Violets, Dandelions, and Little Purple Flowers

No one like dandelions … but the bees love them and they make a delicious wine. Violets are considered weeds too, but I love them and they have a wonderful smell. The little purple pansy like flowers grow everywhere and I have yet to figure out exactly what they are or where they come from. Anyone out there recognize them?

We don’t cut the back lawn until the violets and dandelions are gone for the year.

22 thoughts on “Violets, Dandelions, and Little Purple Flowers

  1. Pingback: The Joys of making Violet and Dandelion Jelly | Start to be Healthy Now

  2. They look like “Viola Tricolor” a naturalized cousin of Viola Odorata, or our standard wild Violets. They are also known as Hearts Ease, wild Pansies , and many other names. Often they have variations of yellow, white and purple, but not always. That would be my guess for your “little purple flowers”. Dan

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    • Thank very much. It has been surprisingly difficult to get information on wildflowers. I got several books, but the illustrations are not good enough to let me distinguish between the several kinds of little purple flowers that seem to grow everywhere in New England. Violets are easy … distinctive leaves and scent … but that one and there’s one other that’s more of a creeper, same color. I don’t know whether it’s an escapee from the garden or a wild creeper that’s taken over the garden. Our garden is a mix of wildflowers — spiderwort, solomon’s seal, violets, tiger lilies (those ARE escapees originally, but now they grow everywhere), wild strawberries and the biggest pest of all, blackberries which totally choke access to our woods in the summer. The birds and squirrels are happy, but I myself have never actually seen a blackberry!

      I have at least two other people who will be happy to discover there might be a name for those flowers. All of us leave them in our gardens because they are pretty and they do look like little wild pansies, so that makes sense. They are much smaller than their cultivated cousins, but they are the same shape flower and about the same texture as a pansy, maybe a bit more velvety. And must shorter in the stem. Not a creeper, but would make a nice border for the garden if we had the strength of character to fend of the pink-eyed grass that takes over the front gardens in July after the lilies die back. In the back, the lilies domination has been total, having finally choked out the hollyhocks and every other flowering plant we tried to grow. Our lilies are often six or seven feet tall. Gorgeous, but the season is so short. After that, they are just green. They do, however completely block all other possible invading plants so I’ll not complain. If I want flowers, that’s what pots on the deck are for!

      What do you mean by “naturalized?” That we (humans) have had a hand in changing them by selective breeding? We live in the country and the wildflowers around here — some might call them weeds — are very aggressive. Years ago, we made our peace with them. We cut them back when they try to invade the lawn, such as it is, but as long as they bloom, there’s no reason not to let them share the garden. We are under a canopy of oak trees from mid May through late Autumn, so wild flowers are the only plants other than goat’s beard and some varieties of astilbe that will grow in deep shade.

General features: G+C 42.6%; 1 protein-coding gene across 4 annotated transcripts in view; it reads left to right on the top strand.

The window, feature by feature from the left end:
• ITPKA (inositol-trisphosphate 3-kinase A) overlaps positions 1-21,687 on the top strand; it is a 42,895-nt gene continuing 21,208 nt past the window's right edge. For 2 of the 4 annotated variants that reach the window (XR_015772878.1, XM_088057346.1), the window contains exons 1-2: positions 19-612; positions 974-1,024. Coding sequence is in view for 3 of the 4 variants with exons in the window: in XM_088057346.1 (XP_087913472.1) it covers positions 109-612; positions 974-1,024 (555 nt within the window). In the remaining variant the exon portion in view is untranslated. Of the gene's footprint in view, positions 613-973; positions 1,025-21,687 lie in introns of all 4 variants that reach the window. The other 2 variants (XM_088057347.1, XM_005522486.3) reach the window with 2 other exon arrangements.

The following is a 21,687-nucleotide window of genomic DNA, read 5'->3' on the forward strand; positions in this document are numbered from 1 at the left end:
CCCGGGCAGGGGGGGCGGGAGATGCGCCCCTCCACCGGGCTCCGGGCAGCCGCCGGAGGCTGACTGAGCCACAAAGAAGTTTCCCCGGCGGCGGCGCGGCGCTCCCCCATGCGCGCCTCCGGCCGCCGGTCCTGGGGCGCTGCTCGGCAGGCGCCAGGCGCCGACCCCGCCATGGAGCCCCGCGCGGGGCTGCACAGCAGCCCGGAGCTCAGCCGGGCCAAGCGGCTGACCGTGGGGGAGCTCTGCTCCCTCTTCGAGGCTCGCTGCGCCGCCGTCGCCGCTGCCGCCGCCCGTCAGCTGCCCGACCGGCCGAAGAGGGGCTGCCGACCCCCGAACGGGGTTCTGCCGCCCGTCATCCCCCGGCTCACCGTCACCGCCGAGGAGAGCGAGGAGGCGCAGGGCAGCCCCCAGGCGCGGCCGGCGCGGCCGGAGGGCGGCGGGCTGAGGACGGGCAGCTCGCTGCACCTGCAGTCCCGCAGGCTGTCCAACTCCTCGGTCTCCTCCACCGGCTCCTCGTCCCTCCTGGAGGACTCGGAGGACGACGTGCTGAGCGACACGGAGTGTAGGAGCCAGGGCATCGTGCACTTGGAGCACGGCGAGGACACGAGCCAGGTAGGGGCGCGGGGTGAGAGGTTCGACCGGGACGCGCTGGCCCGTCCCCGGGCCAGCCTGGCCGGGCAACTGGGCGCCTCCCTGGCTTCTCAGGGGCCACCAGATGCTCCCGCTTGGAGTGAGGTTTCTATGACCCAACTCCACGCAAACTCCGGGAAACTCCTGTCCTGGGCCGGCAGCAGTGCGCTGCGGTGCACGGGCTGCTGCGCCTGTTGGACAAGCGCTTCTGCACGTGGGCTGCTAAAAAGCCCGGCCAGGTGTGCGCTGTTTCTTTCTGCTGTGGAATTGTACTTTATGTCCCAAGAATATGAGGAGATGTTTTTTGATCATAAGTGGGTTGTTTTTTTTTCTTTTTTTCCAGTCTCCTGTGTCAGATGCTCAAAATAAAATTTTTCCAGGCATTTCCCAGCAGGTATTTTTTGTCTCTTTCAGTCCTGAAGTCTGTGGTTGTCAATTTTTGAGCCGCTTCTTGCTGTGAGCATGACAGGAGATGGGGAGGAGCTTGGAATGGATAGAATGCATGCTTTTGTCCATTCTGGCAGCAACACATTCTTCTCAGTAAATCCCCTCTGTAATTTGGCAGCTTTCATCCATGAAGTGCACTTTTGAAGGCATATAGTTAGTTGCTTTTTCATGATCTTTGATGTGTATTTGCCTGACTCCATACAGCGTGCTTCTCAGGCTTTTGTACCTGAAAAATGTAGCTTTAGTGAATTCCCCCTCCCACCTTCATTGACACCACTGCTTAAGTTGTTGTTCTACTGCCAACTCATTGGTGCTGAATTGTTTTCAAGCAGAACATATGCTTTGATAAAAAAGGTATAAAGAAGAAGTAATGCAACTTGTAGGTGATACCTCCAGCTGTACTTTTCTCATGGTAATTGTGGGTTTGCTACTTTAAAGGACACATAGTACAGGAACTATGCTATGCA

Do you know of a book that actually has illustrations sufficiently clear to tell one plant from another? A wild flower version of my Audubon bird books would be great!!

      Thanks again!

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      • Hi. By naturalized I mean i am not sure if they are of native origin or came with us from Europe and other continents. A VERY large percent of plants we consider to grow here “naturally” are considered “aliens” , Plantain, St. John’s Wort, really a long list. I wouldn’t be surprised if Dandelions and Violets were not native to our areas, but Naturalized. Made themselves at home.
        As far as the best book, I don’t think I can say i have found one yet. I use a collection of books on plants and try to cross reference between them. If you can find a book that has “keys” or scientific descriptions of differences that distinguish one species from another, where they grow, how they grow and the smaller differences that elude a casual glance, it helps, because as you say, visually many simply look the same unless you look really close and beyond the surface. The internet is a great help that way but there is no way around the legwork and really getting to know each plant intimately. Make them personal relationships and the rest will follow.
        Dan

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        • I know our “native” tiger lilies originated in India. The only ones I’m sure are native are Solomon’s Seal and Indian Pipe. I lived in Israel for a decade and was amused to realize that the sabra cactus, the “national plant symbol” is actually a descendent of the prickly pear cactus of our American southwest, brought there by missionaries in the 1600s. I’m not sure anyone knows for sure what came from where or when it was intentionally or accidentally introduced.

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          • I know!! I too spent a decade or so in Israel and when I discovered that same bit of information about the Sabra, that the national plant and such a deeply rooted symbol of Israeli attitude and character was an import, it was, at the time, a shock! We claim things, countries, plants etc. but seems like Nature makes no such distinctions, which is probably a good thing.
            I didn’t know that Tiger lilies originated in India! Very cool, thanks for that.

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            • When were you in Israel? I was there from the end of 1978 through late 1987. The last of the “good old days.” I lived in Jerusalem.

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            • I lived in Rehovot and Eilat for while from ’66 till 1980. Did my army stint in 73. My family is still there so I try to visit as often as i can. Were you studying/ working/living all the above while you were there?
              Jerusalem is beautiful. But man traffic and driving were a nightmare when i was there in February!!!

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            • I was living. I think I read Exodus too many times as a youngster.